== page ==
Philadelphia’s LGBT liaison under fire for perceived inaction on Gayborhood racism

Nellie Fitzpatrick

Nellie Fitzpatrick

Activists demanded the resignation of Nellie Fitzpatrick, the mayor’s liaison to the LGBT community, in a protest Wednesday night outside a Center City bar where she was being feted. They say she hasn’t done enough to curb the racism they say is rampant in the city’s LGBT community.

The Black and Brown Workers Collective (BBWC) organized a small but heated protest at the Hard Rock Cafe in Center City, where the Professional Women’s Roundtable (PoWeR) named her their 2016 PoWeR Award winner as a “trailblazer … for emerging women business leaders.”

BBWC organizer Shani Akilah addressed Fitzpatrick in the restaurant: “You represent the white supremacist power structure in the Gayborhood. And we are going to keep pushing until you and what you represent is dismantled and vacated for someone who really reflects the community.” She called for Fitzpatrick to step down, and for a black, transgender woman to take her spot.

Fitzpatick defended her position saying, “I build systems so that a black, transgender woman can win a mayoral election.” Her response was met with jeers from protestors. “I hope that you will come to my office,” suggested Fitzpatrick.

“Oh no, now you invite us,” responded Asa Khalif, with the Pennsylvania chapter of Black Lives Matter.

With video recorded by police and protestors alike, Fitzpatrick’s party was overrun with slogans over a loudspeaker. Protester Erica Mines threw a bouquet of dried flowers saying, “anti-black flowers, for your anti-blackness.”

After warnings of arrests by police, the group continued protesting outside of the Hard Rock Cafe.

Complaints about racism have simmered in Philadelphia’s LGBT community for years. But recent dress-code crackdowns at Gayborhood bars Woody’s and iCandy — targeting urban fashion trends often worn by people of color — have brought the controversy to a boiling point.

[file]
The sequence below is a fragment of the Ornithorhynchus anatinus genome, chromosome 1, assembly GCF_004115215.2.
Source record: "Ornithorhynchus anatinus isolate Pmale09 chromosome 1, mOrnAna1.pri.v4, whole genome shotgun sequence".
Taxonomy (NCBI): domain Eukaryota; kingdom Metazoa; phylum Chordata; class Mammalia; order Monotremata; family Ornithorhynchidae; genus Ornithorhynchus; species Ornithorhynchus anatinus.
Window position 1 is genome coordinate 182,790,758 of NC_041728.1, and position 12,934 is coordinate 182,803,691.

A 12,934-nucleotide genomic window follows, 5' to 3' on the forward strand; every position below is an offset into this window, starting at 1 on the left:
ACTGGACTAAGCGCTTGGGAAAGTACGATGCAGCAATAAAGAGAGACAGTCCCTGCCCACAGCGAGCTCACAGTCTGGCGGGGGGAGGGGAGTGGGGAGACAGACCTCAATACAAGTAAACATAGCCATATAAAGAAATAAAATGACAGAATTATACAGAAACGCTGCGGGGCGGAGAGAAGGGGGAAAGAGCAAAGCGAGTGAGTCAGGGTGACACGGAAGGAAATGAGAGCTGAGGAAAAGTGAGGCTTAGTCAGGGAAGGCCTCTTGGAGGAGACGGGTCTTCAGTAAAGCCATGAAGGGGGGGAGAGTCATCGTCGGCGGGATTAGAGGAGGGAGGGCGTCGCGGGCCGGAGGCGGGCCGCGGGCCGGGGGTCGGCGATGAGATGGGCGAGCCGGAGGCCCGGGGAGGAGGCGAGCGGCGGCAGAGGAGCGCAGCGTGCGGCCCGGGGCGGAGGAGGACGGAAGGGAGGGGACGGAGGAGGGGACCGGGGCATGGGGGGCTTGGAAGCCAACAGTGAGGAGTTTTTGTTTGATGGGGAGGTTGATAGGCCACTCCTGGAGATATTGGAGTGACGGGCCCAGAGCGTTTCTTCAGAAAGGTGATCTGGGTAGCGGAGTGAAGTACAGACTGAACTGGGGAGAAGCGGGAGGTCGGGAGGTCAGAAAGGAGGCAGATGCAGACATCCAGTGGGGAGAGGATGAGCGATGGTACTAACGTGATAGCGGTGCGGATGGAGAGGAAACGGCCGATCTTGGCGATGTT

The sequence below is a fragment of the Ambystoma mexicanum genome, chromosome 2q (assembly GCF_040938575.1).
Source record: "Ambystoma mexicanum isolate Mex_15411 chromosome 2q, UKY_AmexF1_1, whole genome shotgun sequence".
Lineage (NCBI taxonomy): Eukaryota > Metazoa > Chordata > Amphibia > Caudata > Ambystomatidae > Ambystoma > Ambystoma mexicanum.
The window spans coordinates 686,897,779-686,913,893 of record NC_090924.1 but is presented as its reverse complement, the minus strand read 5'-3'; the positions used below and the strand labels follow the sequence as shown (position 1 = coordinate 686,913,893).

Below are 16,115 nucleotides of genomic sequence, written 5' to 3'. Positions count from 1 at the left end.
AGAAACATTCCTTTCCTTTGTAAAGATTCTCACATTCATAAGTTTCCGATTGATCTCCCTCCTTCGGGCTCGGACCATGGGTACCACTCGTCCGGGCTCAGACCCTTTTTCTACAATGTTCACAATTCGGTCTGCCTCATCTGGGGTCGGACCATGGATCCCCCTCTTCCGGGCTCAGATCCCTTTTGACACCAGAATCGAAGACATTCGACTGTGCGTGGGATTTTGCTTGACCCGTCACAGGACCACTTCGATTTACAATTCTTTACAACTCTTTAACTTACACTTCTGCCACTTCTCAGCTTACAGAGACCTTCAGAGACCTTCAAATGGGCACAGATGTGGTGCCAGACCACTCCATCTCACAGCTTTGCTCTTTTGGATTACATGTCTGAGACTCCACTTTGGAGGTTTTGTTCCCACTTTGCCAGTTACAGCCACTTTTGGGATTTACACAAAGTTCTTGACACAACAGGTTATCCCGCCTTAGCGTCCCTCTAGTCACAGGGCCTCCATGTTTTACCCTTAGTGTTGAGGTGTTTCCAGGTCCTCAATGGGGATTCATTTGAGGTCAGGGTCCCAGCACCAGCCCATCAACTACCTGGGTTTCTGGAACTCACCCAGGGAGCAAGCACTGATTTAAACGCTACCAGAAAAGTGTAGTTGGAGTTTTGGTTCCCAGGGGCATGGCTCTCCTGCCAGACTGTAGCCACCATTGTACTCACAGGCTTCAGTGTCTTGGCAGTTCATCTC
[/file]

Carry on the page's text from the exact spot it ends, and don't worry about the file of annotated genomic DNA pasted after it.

Then last week, video surfaced on YouTube of iCandy owner Darryl DePiano using the n-word in private conversation. Like gasoline on a fire, the video led to protests, calls for boycotts, and plenty of social media condemnation.

“This type of behavior is appalling and contrary to the values of Philadelphia and especially the Gayborhood,” state Rep. Brian Sims, D-Philadelphia, posted on Facebook. “We must strongly condemn these actions and make it absolutely clear as a community we will always be united against such repugnant racism.”

DePiano took the stage at his club Friday with drag performer Shangela to apologize.

“For those that know me, that’s really not who I am and what I stand for,” he said. “Unfortunately, I have to take full responsibility for my really poor actions and really disgusting language that I used … I greatly apologize to everybody. It’s something, if I could take back 30 seconds of my life, I would take that back. I have definitely learned that words are definitely more than just words.”

Some in the community said the scandal serves as a wakeup call about the need to be inclusive in a traditionally excluded community.

“The community as a whole is used to being discriminated against, so we need to be extra-sensitive to the minority community within the LGBT community,” said Tony Campisi, co-chair of the Liberty City Democratic Club, which is supporting the boycott of iCandy.

The city’s Office of LGBT Affairs and the Philadelphia Commission on Human Relations denounced the racism in a joint statement issued Thursday and announced an Oct. 25 public hearing to hear testimony about racism and discrimination in the LGBT community.

But many activists said the statement and hearing are too little, too late. They blame Fitzpatrick, a longtime taxpayer-paid LGBT advocate who took over the Office of LGBT Affairs two years ago, for allowing racism to fester in the community.

Ernest Owens, editor of G Philly, who has written about this issue for the past year, said, “These are two landmark actions that happened after the video that had never come from the office before,” referring to the joint statement and the public hearing. “Which is why members of the community are protesting. They think there’s been negligence from her in addressing these intersectional issues.”

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